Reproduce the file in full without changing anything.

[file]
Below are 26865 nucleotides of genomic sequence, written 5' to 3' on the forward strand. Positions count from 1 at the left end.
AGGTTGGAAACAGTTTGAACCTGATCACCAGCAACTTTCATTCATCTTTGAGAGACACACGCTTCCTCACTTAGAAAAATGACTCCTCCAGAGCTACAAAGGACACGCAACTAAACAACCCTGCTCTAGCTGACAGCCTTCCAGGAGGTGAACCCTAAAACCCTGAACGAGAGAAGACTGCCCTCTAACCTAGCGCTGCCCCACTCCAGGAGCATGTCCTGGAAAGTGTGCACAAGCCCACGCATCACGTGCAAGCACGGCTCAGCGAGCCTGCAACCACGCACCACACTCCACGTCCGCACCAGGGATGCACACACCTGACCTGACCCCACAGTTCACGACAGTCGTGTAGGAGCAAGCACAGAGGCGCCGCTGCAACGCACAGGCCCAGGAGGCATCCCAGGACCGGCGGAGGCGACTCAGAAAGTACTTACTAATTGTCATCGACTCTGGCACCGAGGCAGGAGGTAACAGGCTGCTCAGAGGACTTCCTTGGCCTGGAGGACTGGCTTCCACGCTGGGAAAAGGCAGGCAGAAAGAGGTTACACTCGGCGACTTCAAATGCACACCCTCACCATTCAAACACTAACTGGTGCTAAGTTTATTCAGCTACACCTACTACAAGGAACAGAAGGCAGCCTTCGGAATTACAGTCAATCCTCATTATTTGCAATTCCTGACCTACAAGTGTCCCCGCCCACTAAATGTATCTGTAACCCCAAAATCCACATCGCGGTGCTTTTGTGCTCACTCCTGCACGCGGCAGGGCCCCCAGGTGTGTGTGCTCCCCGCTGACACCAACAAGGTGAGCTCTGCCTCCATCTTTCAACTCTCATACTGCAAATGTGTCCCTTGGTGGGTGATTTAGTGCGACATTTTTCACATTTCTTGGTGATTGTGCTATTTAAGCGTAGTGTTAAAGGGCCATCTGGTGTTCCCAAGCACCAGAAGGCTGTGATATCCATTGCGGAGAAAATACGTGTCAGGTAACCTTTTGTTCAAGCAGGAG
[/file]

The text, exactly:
Below are 26865 nucleotides of genomic sequence, written 5' to 3' on the forward strand. Positions count from 1 at the left end.
AGGTTGGAAACAGTTTGAACCTGATCACCAGCAACTTTCATTCATCTTTGAGAGACACACGCTTCCTCACTTAGAAAAATGACTCCTCCAGAGCTACAAAGGACACGCAACTAAACAACCCTGCTCTAGCTGACAGCCTTCCAGGAGGTGAACCCTAAAACCCTGAACGAGAGAAGACTGCCCTCTAACCTAGCGCTGCCCCACTCCAGGAGCATGTCCTGGAAAGTGTGCACAAGCCCACGCATCACGTGCAAGCACGGCTCAGCGAGCCTGCAACCACGCACCACACTCCACGTCCGCACCAGGGATGCACACACCTGACCTGACCCCACAGTTCACGACAGTCGTGTAGGAGCAAGCACAGAGGCGCCGCTGCAACGCACAGGCCCAGGAGGCATCCCAGGACCGGCGGAGGCGACTCAGAAAGTACTTACTAATTGTCATCGACTCTGGCACCGAGGCAGGAGGTAACAGGCTGCTCAGAGGACTTCCTTGGCCTGGAGGACTGGCTTCCACGCTGGGAAAAGGCAGGCAGAAAGAGGTTACACTCGGCGACTTCAAATGCACACCCTCACCATTCAAACACTAACTGGTGCTAAGTTTATTCAGCTACACCTACTACAAGGAACAGAAGGCAGCCTTCGGAATTACAGTCAATCCTCATTATTTGCAATTCCTGACCTACAAGTGTCCCCGCCCACTAAATGTATCTGTAACCCCAAAATCCACATCGCGGTGCTTTTGTGCTCACTCCTGCACGCGGCAGGGCCCCCAGGTGTGTGTGCTCCCCGCTGACACCAACAAGGTGAGCTCTGCCTCCATCTTTCAACTCTCATACTGCAAATGTGTCCCTTGGTGGGTGATTTAGTGCGACATTTTTCACATTTCTTGGTGATTGTGCTATTTAAGCGTAGTGTTAAAGGGCCATCTGGTGTTCCCAAGCACCAGAAGGCTGTGATATCCATTGCGGAGAAAATACGTGTCAGGTAACCTTTTGTTCAAGCAGGAG